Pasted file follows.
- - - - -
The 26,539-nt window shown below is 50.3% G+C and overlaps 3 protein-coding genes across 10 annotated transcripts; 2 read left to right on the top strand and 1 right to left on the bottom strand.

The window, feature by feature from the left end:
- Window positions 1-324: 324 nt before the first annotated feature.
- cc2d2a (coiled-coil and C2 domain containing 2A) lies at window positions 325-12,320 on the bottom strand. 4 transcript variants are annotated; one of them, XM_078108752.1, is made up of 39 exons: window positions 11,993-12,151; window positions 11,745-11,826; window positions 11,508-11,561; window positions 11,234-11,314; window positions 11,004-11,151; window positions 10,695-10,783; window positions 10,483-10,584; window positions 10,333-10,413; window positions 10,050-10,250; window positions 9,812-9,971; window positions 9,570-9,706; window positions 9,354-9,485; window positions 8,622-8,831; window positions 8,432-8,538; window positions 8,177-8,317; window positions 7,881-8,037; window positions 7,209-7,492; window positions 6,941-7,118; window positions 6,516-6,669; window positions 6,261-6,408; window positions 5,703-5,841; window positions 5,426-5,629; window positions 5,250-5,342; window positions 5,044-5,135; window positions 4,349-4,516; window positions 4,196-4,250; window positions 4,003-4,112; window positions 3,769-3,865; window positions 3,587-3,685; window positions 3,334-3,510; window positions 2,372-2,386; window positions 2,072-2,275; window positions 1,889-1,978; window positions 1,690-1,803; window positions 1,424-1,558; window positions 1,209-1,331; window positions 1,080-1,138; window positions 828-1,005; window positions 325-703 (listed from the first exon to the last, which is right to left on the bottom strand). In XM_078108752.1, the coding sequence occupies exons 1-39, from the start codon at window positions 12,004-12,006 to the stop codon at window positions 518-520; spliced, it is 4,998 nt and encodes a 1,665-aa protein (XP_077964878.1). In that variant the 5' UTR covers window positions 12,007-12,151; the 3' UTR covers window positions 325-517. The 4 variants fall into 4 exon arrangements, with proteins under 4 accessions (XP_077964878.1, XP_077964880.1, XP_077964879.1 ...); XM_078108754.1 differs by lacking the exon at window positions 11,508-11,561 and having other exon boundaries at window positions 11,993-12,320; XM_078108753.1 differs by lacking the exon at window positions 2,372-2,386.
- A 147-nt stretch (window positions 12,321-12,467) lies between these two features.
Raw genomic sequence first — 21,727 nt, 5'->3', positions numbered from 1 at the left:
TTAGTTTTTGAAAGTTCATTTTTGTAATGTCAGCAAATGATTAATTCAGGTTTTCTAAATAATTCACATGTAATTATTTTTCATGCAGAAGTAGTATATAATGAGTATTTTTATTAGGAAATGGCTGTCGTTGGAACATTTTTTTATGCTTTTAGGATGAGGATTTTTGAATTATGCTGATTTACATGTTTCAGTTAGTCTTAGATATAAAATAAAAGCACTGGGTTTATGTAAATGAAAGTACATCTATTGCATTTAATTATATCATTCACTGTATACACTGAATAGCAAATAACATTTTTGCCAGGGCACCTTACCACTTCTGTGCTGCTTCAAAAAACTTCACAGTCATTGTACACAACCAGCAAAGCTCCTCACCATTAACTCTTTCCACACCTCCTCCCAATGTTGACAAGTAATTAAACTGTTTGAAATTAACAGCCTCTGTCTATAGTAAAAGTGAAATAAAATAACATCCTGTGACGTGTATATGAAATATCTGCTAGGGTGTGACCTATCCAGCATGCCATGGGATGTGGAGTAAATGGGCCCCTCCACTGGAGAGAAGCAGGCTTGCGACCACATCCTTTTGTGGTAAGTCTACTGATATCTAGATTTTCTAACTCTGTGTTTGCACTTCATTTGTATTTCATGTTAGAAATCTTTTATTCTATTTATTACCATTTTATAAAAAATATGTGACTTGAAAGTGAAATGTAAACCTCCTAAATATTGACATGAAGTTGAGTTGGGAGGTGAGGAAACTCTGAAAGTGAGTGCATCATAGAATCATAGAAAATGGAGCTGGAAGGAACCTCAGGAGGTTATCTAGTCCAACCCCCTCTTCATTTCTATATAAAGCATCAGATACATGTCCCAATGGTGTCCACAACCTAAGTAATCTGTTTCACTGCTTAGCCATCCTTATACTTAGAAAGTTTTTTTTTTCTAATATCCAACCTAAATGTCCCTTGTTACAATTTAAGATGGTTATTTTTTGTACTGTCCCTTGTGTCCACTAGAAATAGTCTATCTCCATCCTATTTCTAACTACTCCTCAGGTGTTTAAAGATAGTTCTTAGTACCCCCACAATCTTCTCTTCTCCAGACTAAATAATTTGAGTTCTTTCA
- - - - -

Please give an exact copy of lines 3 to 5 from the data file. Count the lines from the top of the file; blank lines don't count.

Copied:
- Window positions 1-324: 324 nt before the first annotated feature.
- cc2d2a (coiled-coil and C2 domain containing 2A) lies at window positions 325-12,320 on the bottom strand. 4 transcript variants are annotated; one of them, XM_078108752.1, is made up of 39 exons: window positions 11,993-12,151; window positions 11,745-11,826; window positions 11,508-11,561; window positions 11,234-11,314; window positions 11,004-11,151; window positions 10,695-10,783; window positions 10,483-10,584; window positions 10,333-10,413; window positions 10,050-10,250; window positions 9,812-9,971; window positions 9,570-9,706; window positions 9,354-9,485; window positions 8,622-8,831; window positions 8,432-8,538; window positions 8,177-8,317; window positions 7,881-8,037; window positions 7,209-7,492; window positions 6,941-7,118; window positions 6,516-6,669; window positions 6,261-6,408; window positions 5,703-5,841; window positions 5,426-5,629; window positions 5,250-5,342; window positions 5,044-5,135; window positions 4,349-4,516; window positions 4,196-4,250; window positions 4,003-4,112; window positions 3,769-3,865; window positions 3,587-3,685; window positions 3,334-3,510; window positions 2,372-2,386; window positions 2,072-2,275; window positions 1,889-1,978; window positions 1,690-1,803; window positions 1,424-1,558; window positions 1,209-1,331; window positions 1,080-1,138; window positions 828-1,005; window positions 325-703 (listed from the first exon to the last, which is right to left on the bottom strand). In XM_078108752.1, the coding sequence occupies exons 1-39, from the start codon at window positions 12,004-12,006 to the stop codon at window positions 518-520; spliced, it is 4,998 nt and encodes a 1,665-aa protein (XP_077964878.1). In that variant the 5' UTR covers window positions 12,007-12,151; the 3' UTR covers window positions 325-517. The 4 variants fall into 4 exon arrangements, with proteins under 4 accessions (XP_077964878.1, XP_077964880.1, XP_077964879.1 ...); XM_078108754.1 differs by lacking the exon at window positions 11,508-11,561 and having other exon boundaries at window positions 11,993-12,320; XM_078108753.1 differs by lacking the exon at window positions 2,372-2,386.
- A 147-nt stretch (window positions 12,321-12,467) lies between these two features.